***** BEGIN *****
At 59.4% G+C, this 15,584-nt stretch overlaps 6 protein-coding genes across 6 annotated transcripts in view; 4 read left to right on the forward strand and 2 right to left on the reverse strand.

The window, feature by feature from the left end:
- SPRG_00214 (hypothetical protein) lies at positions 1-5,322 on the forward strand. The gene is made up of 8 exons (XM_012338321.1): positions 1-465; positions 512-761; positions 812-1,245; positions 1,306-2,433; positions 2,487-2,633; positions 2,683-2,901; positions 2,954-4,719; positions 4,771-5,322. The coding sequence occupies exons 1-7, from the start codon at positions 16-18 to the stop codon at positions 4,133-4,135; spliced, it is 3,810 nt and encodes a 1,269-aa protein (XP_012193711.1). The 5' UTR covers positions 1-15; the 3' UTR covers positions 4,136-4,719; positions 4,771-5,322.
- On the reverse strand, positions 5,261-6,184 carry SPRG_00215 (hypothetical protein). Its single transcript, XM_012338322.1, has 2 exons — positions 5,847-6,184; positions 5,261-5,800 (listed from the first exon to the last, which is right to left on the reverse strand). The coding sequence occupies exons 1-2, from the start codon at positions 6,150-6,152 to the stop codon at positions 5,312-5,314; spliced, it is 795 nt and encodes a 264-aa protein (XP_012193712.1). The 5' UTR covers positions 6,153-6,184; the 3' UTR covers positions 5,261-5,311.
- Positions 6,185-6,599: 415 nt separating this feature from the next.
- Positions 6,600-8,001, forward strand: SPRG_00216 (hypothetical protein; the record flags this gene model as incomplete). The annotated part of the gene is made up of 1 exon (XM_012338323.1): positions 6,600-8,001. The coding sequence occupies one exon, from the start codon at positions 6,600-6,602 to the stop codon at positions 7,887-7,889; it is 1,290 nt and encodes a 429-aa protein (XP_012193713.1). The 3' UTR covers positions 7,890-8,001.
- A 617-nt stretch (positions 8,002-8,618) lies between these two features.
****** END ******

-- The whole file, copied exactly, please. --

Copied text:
At 59.4% G+C, this 15,584-nt stretch overlaps 6 protein-coding genes across 6 annotated transcripts in view; 4 read left to right on the forward strand and 2 right to left on the reverse strand.

The window, feature by feature from the left end:
- SPRG_00214 (hypothetical protein) lies at positions 1-5,322 on the forward strand. The gene is made up of 8 exons (XM_012338321.1): positions 1-465; positions 512-761; positions 812-1,245; positions 1,306-2,433; positions 2,487-2,633; positions 2,683-2,901; positions 2,954-4,719; positions 4,771-5,322. The coding sequence occupies exons 1-7, from the start codon at positions 16-18 to the stop codon at positions 4,133-4,135; spliced, it is 3,810 nt and encodes a 1,269-aa protein (XP_012193711.1). The 5' UTR covers positions 1-15; the 3' UTR covers positions 4,136-4,719; positions 4,771-5,322.
- On the reverse strand, positions 5,261-6,184 carry SPRG_00215 (hypothetical protein). Its single transcript, XM_012338322.1, has 2 exons — positions 5,847-6,184; positions 5,261-5,800 (listed from the first exon to the last, which is right to left on the reverse strand). The coding sequence occupies exons 1-2, from the start codon at positions 6,150-6,152 to the stop codon at positions 5,312-5,314; spliced, it is 795 nt and encodes a 264-aa protein (XP_012193712.1). The 5' UTR covers positions 6,153-6,184; the 3' UTR covers positions 5,261-5,311.
- Positions 6,185-6,599: 415 nt separating this feature from the next.
- Positions 6,600-8,001, forward strand: SPRG_00216 (hypothetical protein; the record flags this gene model as incomplete). The annotated part of the gene is made up of 1 exon (XM_012338323.1): positions 6,600-8,001. The coding sequence occupies one exon, from the start codon at positions 6,600-6,602 to the stop codon at positions 7,887-7,889; it is 1,290 nt and encodes a 429-aa protein (XP_012193713.1). The 3' UTR covers positions 7,890-8,001.
- A 617-nt stretch (positions 8,002-8,618) lies between these two features.